SPOILER WARNING: This article contains major spoilers about multiple surprise developments in Deadpool 2, in theaters now. So if are avoiding spoilers in any sort of way, please check out one of the many other fine articles on this site.
OK, so you've seen Deadpool 2? Well, about $18.6 million of you watched 20th Century Fox's David Leitch-directed Marvel-based film on Thursday night, breaking a record for Thursday night previews. So you've probably got questions about some of the major developments: How did they sneak the Juggernaut in there? How did they sneak Brad Pitt in there? Why did they decide to kill nearly all of X-Force instantly? What went into the decision to kill Vanessa -- and the decision to bring her back?
And oh yeah -- what inspired that mid-credits scene which climaxed in Deadpool killing none other than Ryan Reynolds himself, to prevent him from starring in 2011's Green Lantern?
Earlier this week at the film's press junket in New York City, CBR went straight to the source -- Deadpool 2 screenwriters and executive producers Rhett Reese and Paul Wernick -- to get the scoop on all of the above and more, including definitive clarification on the identity of the mutant played by Shioli Kutsuna, insight on Cable's powers and the original plans for Jack Kesy's Black Tom Cassidy.
CBR: Let’s talk about some of the fun surprises in the movie -- I'll start with Juggernaut. Was that always part of the plan? Did you always know you'd be able to use that character?
Rhett Reese: We committed to it pretty early on, because he's never been done justice until now. We always wanted to see a CG Juggernaut, so we finally got that. We also really needed to balance the scales in act three, between Deadpool and friends and little Firefist who has cool powers, but we needed to make it a fair fight. What greater force of nature than Juggernaut?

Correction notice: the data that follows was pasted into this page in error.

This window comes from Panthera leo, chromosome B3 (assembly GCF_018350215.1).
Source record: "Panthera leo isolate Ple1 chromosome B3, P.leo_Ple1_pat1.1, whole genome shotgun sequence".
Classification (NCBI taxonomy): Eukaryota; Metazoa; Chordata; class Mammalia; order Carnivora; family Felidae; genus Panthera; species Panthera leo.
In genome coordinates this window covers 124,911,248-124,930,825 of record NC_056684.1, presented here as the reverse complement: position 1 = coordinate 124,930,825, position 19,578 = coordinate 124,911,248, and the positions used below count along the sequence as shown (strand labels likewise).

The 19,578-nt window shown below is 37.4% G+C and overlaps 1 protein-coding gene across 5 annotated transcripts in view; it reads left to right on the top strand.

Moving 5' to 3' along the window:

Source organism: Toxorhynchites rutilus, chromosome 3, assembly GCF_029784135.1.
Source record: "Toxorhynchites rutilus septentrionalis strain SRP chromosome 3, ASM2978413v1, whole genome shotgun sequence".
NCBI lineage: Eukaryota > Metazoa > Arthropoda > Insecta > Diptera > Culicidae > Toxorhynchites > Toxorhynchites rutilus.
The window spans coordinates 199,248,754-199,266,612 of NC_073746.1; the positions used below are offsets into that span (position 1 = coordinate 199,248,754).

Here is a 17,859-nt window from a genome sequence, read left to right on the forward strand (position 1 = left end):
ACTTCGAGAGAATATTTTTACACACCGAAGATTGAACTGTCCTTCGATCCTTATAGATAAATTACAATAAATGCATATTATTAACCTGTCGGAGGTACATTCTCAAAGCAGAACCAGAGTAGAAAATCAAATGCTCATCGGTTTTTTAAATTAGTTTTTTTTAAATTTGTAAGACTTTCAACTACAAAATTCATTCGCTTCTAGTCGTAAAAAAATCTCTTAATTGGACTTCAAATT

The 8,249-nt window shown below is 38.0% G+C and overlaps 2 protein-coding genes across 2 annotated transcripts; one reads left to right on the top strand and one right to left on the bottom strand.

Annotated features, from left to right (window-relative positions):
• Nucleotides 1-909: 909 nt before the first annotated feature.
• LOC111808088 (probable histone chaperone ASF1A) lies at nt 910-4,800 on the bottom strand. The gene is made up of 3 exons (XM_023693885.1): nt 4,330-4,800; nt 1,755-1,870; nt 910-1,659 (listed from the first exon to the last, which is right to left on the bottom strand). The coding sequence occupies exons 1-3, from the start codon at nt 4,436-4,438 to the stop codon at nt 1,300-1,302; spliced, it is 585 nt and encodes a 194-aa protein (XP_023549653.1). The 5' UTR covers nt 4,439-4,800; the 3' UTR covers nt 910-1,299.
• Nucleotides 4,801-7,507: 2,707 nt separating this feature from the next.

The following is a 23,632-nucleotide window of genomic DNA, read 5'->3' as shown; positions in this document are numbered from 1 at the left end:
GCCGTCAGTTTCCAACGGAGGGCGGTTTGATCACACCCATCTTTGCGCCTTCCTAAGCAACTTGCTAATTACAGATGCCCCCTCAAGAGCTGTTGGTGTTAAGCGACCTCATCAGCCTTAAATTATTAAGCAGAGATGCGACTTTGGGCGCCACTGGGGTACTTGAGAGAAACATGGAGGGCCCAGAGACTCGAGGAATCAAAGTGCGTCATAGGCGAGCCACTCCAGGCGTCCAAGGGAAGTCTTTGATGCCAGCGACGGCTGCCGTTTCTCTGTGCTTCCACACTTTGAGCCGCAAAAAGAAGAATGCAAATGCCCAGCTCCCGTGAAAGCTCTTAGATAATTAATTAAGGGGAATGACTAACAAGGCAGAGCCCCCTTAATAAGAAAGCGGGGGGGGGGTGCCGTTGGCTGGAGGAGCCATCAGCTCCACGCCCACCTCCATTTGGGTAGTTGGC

Ryan Reynolds ended up voicing Juggernaut, if you didn't know that. That was Ryan's voice as the Juggernaut, and he did the facial capture for him. I don't know how they did the physical mo-cap -- I don't think that was Ryan.
But in any case, it came together really fun. It also gave us a chance for him to fight Colossus. Two big behemoths going at it in act three is never a bad thing.
Another major addition to the franchise is Cable -- in this film, we see him using technology, but not necessarily any mutant powers. Is it an open question at this point if he's a mutant or not?
Reese: I think it is a little of an open question. We're going to explore Cable more moving forward, we just didn't want to overload it. We did have versions of the script where he was using telekinesis, and it just became -- suddenly he was Force-hurling stuff, it felt like Star Wars. We just decided to dial it back. Let's keep it about technology. Let's not overwhelm the audience.
Paul Wernick: Though he does have the gun fly...
Reese: But even that feels like it's a technology means, as opposed to maybe he's using his mind to do it.
It's just a fine line to making him complex and interesting and not overloading an audience with crazy backstory, and the techno-organic virus, which we'll get into hopefully in the future, and those kinds of things. We're just kind of riding that line.
Wernick: It could be a little overwhelming, I think, for a mainstream audience, so we wanted to keep it simple and relatable. You've got this time traveler from the future who's trying to save his family, I think was the core of who Cable was in a Deadpool 2 movie. Moving forward in X-Force, my guess is that will be explored further and better, and we'll get more backstory as to who he is and what his powers are.
He’s definitely one of the most complicated characters in comics -- we haven’t even mentioned the Cyclops connection.
Wernick: I challenge someone who hasn't read the comics to read Cable's Wikipedia page and explain it to me.
Reese: It's impossible.
Wanted to clear up some confusion about the character played by Shioli Kutsuna -- given her powers, a lot of fans have connected her to the Surge character in X-Men comics, and presumed that to be her identity.
Reese: That's not right. She's a super-minor character. The character's name is actually Yukio, an assassin -- but who's an adult assassin, so we just aged her down. She's such a minor character, we thought we could pretty much get away with anything.
And Shioli's amazing. I really think we have to do her more justice going forward -- not as though we did her injustice, but she just didn't have a lot of screen time. I'd love to explore the Yukio character more.
Wernick: Fox has a bible of all 400-plus characters that they have rights to. We generally, when we're building out a movie, look at that list, and kind of go through and go, "Oh yeah, yes, yes, no, love that name, oh those powers are cool," and we build that cast that way. Yukio jumped out at us as just a character we would love to see further explored.